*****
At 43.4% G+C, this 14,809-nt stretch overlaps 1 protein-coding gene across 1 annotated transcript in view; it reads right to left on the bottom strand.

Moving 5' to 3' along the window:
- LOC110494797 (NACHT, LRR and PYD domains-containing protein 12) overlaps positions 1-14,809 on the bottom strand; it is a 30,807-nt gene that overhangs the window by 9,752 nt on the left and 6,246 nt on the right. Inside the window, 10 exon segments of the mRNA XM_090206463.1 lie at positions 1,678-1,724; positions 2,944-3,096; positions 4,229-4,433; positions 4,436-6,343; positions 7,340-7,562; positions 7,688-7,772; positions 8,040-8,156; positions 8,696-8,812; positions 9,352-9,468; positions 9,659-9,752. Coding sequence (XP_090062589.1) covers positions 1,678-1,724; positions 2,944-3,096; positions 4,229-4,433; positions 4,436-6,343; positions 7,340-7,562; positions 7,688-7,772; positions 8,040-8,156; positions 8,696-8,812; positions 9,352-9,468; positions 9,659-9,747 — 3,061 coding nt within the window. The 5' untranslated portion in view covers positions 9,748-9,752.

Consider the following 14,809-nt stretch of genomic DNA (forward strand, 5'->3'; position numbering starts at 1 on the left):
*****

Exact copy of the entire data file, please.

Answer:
At 43.4% G+C, this 14,809-nt stretch overlaps 1 protein-coding gene across 1 annotated transcript in view; it reads right to left on the bottom strand.

Moving 5' to 3' along the window:
- LOC110494797 (NACHT, LRR and PYD domains-containing protein 12) overlaps positions 1-14,809 on the bottom strand; it is a 30,807-nt gene that overhangs the window by 9,752 nt on the left and 6,246 nt on the right. Inside the window, 10 exon segments of the mRNA XM_090206463.1 lie at positions 1,678-1,724; positions 2,944-3,096; positions 4,229-4,433; positions 4,436-6,343; positions 7,340-7,562; positions 7,688-7,772; positions 8,040-8,156; positions 8,696-8,812; positions 9,352-9,468; positions 9,659-9,752. Coding sequence (XP_090062589.1) covers positions 1,678-1,724; positions 2,944-3,096; positions 4,229-4,433; positions 4,436-6,343; positions 7,340-7,562; positions 7,688-7,772; positions 8,040-8,156; positions 8,696-8,812; positions 9,352-9,468; positions 9,659-9,747 — 3,061 coding nt within the window. The 5' untranslated portion in view covers positions 9,748-9,752.

Consider the following 14,809-nt stretch of genomic DNA (forward strand, 5'->3'; position numbering starts at 1 on the left):